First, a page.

Recommendation: Very informative book about an American hero that’s been absent from most history texts. I do wish there was a little more writing from Hill, but the history buffs out there will still appreciate this one.
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I bet that you’ve never heard of Elihu Washburne. No worries, I hadn’t either before I read this dandy book and, honestly, I can’t say I was even very excited to do that. I figured that this was just another guy who was vaguely important in his time but didn’t actually do much until someone found his diary hidden under a floorboard and decided to make a book out of it. Once again, my intuition was way off.
As it turns out, Elihu Washburne was kind of a jazzy super stud. Came from an ordinary farm home, became a lawyer than a well-respected politician with a heart of gold (they sure don’t make them like they used to). When his good friend Ulysses Grant was elected to president, he was appointed to be the American minister to France. What could be better than living in Paris on the government’s dime? A lot, as it turns out. Washburne had the misfortune of living in Paris during the Franco-Prussian war, a time when the city was completely besieged. All the other ministers ditched outta that place, except for Washburne who stuck out the terrible circumstances to help the Americans and Prussians living within the city. If that wasn’t enough, Washburne did the same thing weeks later when a murderous rebellion essentially recreated the Reign of Terror. Courageous, honest, and loving, Washburne is an American politician that deserves to be remembered.
This book is made up mostly of diary entries and letters that Washburne wrote during the war and subsequent upheaval. It’s nice to get such direct information from Washburne who, along with his other talents, is really quite an eloquent writer. But, I think this book would be improved by letting Michael Hill do a little more interpreting and summarizing. Hill is a good author and, even though Washburne can write, there is an inevitable disconnect between texts written in the 1800’s and those written today. For example, Washburne wrote in his diary nearly every single day during the war and each entry is pretty much included in the book. A lot of them have good information as the situation was constantly changing, but I could have done with fewer updates on the price of dog meat (things were pretty desperate) and more context into the overall global situation and reaction to the debacle in Paris.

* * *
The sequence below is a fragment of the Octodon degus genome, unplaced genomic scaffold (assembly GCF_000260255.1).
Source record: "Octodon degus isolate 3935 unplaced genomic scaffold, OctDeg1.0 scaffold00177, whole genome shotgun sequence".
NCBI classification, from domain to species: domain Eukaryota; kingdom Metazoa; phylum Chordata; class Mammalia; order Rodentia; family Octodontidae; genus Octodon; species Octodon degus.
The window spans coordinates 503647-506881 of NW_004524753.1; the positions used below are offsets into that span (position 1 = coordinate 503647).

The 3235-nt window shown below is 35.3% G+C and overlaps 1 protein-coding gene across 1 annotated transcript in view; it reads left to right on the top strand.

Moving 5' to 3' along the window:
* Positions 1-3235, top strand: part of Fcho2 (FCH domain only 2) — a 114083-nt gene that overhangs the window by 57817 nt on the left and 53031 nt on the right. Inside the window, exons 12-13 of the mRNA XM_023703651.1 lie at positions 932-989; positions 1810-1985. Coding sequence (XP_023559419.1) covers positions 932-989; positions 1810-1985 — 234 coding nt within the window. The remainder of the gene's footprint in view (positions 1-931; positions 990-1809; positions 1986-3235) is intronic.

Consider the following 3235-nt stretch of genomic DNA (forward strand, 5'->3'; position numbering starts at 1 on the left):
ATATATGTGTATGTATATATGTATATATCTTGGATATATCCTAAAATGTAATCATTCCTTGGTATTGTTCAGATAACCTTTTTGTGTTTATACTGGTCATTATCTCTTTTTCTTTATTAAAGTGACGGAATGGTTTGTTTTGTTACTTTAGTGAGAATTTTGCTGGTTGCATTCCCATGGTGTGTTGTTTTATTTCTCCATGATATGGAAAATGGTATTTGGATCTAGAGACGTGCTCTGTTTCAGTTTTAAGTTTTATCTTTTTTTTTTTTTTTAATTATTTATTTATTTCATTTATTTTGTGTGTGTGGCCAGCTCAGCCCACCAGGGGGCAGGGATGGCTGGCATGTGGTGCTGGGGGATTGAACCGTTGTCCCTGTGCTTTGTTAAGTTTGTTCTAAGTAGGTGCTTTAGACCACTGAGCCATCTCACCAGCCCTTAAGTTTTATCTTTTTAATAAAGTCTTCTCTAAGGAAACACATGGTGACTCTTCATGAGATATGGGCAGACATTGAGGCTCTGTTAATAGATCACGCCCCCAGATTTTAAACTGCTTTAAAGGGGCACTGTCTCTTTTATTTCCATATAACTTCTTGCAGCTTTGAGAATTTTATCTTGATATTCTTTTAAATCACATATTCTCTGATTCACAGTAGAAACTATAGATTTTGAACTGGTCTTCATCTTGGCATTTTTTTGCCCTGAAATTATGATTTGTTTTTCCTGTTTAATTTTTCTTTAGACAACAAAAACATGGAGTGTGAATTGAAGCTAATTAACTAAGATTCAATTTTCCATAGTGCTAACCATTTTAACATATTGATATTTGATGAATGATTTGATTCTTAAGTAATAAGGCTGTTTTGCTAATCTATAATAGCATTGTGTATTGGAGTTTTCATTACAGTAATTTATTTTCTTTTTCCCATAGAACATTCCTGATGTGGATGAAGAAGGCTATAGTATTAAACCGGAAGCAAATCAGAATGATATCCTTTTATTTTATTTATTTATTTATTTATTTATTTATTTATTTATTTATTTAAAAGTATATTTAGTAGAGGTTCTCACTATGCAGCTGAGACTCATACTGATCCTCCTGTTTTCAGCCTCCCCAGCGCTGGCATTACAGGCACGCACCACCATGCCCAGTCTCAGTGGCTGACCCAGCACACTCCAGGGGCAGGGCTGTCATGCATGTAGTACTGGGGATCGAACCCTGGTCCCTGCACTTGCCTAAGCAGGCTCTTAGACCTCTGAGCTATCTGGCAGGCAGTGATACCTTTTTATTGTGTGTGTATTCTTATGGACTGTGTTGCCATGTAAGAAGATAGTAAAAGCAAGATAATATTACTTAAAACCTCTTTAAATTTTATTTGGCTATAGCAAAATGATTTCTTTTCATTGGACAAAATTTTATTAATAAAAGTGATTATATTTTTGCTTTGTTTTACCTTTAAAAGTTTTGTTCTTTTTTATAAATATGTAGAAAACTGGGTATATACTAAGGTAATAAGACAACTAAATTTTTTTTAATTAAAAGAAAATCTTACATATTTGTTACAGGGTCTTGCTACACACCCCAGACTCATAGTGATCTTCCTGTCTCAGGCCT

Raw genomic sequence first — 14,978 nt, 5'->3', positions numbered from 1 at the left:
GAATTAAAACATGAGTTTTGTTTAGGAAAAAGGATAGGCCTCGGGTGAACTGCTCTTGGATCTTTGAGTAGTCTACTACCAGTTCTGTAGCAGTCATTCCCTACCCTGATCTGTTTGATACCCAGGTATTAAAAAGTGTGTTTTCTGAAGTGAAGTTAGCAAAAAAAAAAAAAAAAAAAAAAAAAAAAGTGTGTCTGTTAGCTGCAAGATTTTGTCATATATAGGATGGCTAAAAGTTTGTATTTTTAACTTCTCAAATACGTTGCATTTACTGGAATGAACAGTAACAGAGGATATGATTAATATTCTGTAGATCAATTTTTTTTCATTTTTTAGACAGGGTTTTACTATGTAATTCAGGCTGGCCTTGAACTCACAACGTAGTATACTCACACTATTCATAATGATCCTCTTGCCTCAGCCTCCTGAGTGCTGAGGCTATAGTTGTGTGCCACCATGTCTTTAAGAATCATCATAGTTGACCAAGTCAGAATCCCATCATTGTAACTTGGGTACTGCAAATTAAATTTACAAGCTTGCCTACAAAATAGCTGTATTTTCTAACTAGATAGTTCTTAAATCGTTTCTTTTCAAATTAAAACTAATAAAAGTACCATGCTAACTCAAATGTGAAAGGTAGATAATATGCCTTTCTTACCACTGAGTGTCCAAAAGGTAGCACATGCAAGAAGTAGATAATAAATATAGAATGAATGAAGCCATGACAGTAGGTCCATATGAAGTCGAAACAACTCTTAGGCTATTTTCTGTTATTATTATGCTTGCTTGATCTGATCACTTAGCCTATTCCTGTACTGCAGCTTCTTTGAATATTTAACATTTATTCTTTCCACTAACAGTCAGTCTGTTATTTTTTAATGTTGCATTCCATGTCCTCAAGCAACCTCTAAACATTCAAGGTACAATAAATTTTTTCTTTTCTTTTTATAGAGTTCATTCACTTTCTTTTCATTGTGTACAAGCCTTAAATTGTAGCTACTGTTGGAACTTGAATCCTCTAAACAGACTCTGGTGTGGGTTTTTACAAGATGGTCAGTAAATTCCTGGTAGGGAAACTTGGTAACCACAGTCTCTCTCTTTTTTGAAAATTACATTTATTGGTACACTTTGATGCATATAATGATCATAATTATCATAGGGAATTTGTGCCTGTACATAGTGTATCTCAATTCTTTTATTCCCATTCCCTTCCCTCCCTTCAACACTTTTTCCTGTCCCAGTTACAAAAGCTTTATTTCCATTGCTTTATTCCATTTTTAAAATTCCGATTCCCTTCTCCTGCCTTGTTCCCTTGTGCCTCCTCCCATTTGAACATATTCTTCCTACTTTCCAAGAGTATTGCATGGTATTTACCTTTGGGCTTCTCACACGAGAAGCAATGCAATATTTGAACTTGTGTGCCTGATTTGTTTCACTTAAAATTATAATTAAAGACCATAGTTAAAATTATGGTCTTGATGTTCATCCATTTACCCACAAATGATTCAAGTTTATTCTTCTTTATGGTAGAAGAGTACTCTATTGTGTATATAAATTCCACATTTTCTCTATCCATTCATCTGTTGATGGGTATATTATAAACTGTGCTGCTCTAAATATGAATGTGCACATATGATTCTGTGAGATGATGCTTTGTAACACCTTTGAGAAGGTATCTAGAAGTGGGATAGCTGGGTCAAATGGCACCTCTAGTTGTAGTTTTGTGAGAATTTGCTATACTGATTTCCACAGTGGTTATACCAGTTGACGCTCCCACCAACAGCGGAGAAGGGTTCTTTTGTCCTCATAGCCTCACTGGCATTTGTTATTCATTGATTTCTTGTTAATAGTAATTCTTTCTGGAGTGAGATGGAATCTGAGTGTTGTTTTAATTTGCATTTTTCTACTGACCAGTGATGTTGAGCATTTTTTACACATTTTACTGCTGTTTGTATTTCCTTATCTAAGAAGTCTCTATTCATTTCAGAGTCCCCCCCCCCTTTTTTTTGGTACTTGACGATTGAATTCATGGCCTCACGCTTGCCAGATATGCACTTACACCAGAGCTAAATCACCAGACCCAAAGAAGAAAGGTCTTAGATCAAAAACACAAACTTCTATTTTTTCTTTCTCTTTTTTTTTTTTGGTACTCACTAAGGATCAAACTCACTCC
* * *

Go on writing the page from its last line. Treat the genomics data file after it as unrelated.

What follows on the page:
But, you know, it was still a good read. Though my preference would have been for more context, I can’t say it’s absurd for Hill to let Washburne be the star. After all, the book does carry his name. And, really, the most important thing is bringing Washburne up from the depths of historical obscurity. It’s always a difficult dilemma, deciding which historical figures deserve to be remembered. Everyone has different opinions and most people can only remember the presidents (or a couple of presidents, or maybe just the current president), so there’s only so much that can be done. Hill does a service to Washburne’s memory and we all get the privilege of polishing our history brains. So, if you have any historical inclination at all, I’d suggest giving this book a go.